First-Year Student Dormitory

My first stay inside a Princeton dorm was so-so. As a recently admitted high school senior, I was on campus attending Princeton Preview, a one-and-a-half-day program that included an overnight stay for admitted students. I lodged with my host and his roommates in Little Hall, one of several beautiful, Gothic buildings that make up Mathey Residential College.

To be clear, the accommodations were not uncomfortable in any way. I only felt that the dorm did not seem quite like a home or a homey place you could happily return to after a long day of studying. The place was slightly untidy and sparsely decorated, as if its occupants had moved in only yesterday, and not eight months ago. It was not at all like what I had seen on college websites and video tours of dorms. Still, my host seemed pleased with it and I soon forgot about its deficiencies.

The experience came to mind a few months later, when I moved into my dorm as a first-year student. The place was bare except for the same basic furnishings I had found in my host’s room. Weeks later, it would still have empty walls, though textbooks, shoes and papers would spot the floor. My roommates and I did clean fairly often with our Swiffer and vacuum, and we did consider purchasing some decor, but for the most part the place resembled my host’s messy and undecorated room.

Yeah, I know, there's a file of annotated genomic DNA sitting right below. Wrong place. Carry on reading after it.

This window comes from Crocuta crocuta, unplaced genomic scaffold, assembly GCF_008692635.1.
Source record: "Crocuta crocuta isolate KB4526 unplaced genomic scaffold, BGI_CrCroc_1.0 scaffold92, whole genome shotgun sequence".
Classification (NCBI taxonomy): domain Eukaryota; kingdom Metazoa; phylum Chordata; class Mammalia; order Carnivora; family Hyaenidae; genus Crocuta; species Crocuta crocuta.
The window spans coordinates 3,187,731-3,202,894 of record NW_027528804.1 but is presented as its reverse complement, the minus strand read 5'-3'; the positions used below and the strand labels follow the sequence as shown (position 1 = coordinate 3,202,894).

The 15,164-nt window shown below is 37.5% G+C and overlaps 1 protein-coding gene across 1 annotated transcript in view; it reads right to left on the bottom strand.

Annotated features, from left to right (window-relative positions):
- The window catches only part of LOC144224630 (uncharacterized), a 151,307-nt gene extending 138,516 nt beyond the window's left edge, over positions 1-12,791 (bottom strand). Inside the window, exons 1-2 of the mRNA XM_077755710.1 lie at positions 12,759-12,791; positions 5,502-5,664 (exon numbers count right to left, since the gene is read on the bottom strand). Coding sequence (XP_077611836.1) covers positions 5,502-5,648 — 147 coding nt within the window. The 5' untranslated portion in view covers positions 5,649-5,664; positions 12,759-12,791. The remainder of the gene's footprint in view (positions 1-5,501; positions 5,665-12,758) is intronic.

First-Year Student Dormitory

A picture of my dorm from move-in day. My three roommates had arrived earlier and were already unpacked.

There was one difference, though. In my host’s room, I was a visitor, only there for a night. My own dorm, however, was familiar to me, and I was its resident. I knew its dimensions. I knew there was a small dent in the wall from the time I swung the closet door too quickly. I knew where one of my roommates stored his chocolate, and also that we’d have some later while laughing about something funny. I knew the missing water bottle on the mini-fridge meant my second roommate was at the gym, while my third roommate’s strident whistling meant he was working on math problems. I knew this and more about our room, which had become our home.

This past spring, my roommates and I hosted six admitted high school students for the Princeton Preview program. They probably did not think much of our room, but one day they might have a home just like it.

Meet Our Bloggers